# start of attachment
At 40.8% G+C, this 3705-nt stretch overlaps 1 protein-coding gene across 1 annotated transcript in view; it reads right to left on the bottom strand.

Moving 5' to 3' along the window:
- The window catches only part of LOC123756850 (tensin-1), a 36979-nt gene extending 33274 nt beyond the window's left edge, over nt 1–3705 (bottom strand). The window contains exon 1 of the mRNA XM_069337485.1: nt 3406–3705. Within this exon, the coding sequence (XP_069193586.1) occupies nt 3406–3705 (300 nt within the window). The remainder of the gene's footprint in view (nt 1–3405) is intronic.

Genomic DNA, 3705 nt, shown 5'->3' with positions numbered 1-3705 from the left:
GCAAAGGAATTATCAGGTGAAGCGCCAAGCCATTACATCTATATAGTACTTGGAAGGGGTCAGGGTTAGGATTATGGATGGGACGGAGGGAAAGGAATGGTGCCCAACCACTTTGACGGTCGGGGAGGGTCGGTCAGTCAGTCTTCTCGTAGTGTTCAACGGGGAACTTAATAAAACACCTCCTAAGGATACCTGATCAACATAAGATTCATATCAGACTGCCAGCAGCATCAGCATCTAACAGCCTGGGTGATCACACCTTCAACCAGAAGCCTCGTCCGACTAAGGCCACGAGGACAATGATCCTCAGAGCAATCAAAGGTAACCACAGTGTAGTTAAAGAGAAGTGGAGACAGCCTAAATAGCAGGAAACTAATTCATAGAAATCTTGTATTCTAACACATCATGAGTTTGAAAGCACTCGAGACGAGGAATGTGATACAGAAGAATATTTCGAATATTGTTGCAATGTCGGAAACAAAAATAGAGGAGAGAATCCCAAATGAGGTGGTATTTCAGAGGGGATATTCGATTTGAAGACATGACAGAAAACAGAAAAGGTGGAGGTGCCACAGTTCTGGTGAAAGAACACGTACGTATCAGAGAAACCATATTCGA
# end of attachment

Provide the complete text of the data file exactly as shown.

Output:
At 40.8% G+C, this 3705-nt stretch overlaps 1 protein-coding gene across 1 annotated transcript in view; it reads right to left on the bottom strand.

Moving 5' to 3' along the window:
- The window catches only part of LOC123756850 (tensin-1), a 36979-nt gene extending 33274 nt beyond the window's left edge, over nt 1–3705 (bottom strand). The window contains exon 1 of the mRNA XM_069337485.1: nt 3406–3705. Within this exon, the coding sequence (XP_069193586.1) occupies nt 3406–3705 (300 nt within the window). The remainder of the gene's footprint in view (nt 1–3405) is intronic.

Genomic DNA, 3705 nt, shown 5'->3' with positions numbered 1-3705 from the left:
GCAAAGGAATTATCAGGTGAAGCGCCAAGCCATTACATCTATATAGTACTTGGAAGGGGTCAGGGTTAGGATTATGGATGGGACGGAGGGAAAGGAATGGTGCCCAACCACTTTGACGGTCGGGGAGGGTCGGTCAGTCAGTCTTCTCGTAGTGTTCAACGGGGAACTTAATAAAACACCTCCTAAGGATACCTGATCAACATAAGATTCATATCAGACTGCCAGCAGCATCAGCATCTAACAGCCTGGGTGATCACACCTTCAACCAGAAGCCTCGTCCGACTAAGGCCACGAGGACAATGATCCTCAGAGCAATCAAAGGTAACCACAGTGTAGTTAAAGAGAAGTGGAGACAGCCTAAATAGCAGGAAACTAATTCATAGAAATCTTGTATTCTAACACATCATGAGTTTGAAAGCACTCGAGACGAGGAATGTGATACAGAAGAATATTTCGAATATTGTTGCAATGTCGGAAACAAAAATAGAGGAGAGAATCCCAAATGAGGTGGTATTTCAGAGGGGATATTCGATTTGAAGACATGACAGAAAACAGAAAAGGTGGAGGTGCCACAGTTCTGGTGAAAGAACACGTACGTATCAGAGAAACCATATTCGA